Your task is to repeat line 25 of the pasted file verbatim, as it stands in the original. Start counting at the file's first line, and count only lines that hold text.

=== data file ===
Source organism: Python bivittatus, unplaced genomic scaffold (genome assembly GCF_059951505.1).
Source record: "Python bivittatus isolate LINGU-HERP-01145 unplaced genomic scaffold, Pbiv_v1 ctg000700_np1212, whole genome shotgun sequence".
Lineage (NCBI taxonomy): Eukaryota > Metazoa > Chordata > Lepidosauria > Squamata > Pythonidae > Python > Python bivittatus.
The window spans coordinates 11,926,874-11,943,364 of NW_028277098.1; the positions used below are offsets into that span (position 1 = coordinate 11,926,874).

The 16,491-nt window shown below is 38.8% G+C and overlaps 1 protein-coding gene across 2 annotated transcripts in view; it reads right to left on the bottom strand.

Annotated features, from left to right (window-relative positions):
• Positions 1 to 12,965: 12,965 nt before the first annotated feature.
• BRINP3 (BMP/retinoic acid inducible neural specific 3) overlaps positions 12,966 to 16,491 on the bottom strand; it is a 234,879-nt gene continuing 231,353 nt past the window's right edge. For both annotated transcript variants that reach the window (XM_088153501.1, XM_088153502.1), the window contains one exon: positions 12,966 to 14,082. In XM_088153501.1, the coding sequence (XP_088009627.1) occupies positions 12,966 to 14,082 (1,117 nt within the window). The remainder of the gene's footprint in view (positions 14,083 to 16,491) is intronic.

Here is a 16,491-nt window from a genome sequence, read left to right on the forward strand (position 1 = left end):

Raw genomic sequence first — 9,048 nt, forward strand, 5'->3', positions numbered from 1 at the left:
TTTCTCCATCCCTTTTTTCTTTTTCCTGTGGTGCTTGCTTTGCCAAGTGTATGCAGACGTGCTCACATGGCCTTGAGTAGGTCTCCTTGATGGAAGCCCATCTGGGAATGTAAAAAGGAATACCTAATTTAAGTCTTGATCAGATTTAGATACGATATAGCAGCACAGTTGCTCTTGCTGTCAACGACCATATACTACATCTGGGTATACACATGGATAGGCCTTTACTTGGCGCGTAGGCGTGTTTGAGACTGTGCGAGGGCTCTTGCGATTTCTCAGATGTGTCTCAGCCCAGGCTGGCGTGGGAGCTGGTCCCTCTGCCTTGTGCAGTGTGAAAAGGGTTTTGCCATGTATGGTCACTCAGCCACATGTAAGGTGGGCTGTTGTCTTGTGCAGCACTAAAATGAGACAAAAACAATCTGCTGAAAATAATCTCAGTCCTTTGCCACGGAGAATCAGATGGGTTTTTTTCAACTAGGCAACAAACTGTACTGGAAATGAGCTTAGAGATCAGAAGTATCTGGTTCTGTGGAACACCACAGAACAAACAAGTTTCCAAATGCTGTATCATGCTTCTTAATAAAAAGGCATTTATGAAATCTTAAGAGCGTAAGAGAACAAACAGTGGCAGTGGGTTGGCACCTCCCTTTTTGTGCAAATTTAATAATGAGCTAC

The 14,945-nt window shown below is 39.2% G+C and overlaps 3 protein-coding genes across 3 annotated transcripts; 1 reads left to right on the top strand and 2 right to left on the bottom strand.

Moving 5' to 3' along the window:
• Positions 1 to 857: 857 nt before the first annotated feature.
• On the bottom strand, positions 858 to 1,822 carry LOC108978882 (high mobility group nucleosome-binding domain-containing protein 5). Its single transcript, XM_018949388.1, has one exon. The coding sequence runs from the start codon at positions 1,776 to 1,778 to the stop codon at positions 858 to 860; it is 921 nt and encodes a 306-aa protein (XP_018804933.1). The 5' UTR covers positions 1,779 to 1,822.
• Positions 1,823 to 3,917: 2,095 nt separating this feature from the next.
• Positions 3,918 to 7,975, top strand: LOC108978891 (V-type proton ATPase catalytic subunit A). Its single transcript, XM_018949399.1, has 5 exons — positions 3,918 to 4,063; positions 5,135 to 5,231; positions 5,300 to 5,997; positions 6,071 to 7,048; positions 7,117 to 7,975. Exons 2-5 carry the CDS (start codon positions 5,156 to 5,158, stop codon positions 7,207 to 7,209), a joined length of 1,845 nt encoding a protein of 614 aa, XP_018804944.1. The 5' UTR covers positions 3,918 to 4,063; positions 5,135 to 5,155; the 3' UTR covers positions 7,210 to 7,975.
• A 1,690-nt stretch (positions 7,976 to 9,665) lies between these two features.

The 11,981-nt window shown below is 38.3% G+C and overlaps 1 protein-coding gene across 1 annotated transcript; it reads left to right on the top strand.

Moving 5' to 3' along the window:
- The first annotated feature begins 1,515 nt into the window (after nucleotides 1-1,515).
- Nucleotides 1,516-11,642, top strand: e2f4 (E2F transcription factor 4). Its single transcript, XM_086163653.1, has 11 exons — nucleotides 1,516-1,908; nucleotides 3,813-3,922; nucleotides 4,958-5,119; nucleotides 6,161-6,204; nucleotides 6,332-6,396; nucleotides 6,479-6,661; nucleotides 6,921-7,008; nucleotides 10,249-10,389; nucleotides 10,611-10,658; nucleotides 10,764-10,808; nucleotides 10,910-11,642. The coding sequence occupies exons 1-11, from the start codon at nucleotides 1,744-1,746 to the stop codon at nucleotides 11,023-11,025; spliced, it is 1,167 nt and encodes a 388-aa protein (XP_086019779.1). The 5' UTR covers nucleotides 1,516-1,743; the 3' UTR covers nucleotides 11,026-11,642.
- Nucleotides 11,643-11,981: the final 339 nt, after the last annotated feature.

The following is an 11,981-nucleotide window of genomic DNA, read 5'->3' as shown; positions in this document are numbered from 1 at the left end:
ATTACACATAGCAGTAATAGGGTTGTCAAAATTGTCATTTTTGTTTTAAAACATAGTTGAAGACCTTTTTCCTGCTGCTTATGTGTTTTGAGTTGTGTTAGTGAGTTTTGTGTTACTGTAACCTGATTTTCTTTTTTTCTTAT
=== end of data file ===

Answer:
ATTACACATAGCAGTAATAGGGTTGTCAAAATTGTCATTTTTGTTTTAAAACATAGTTGAAGACCTTTTTCCTGCTGCTTATGTGTTTTGAGTTGTGTTAGTGAGTTTTGTGTTACTGTAACCTGATTTTCTTTTTTTCTTAT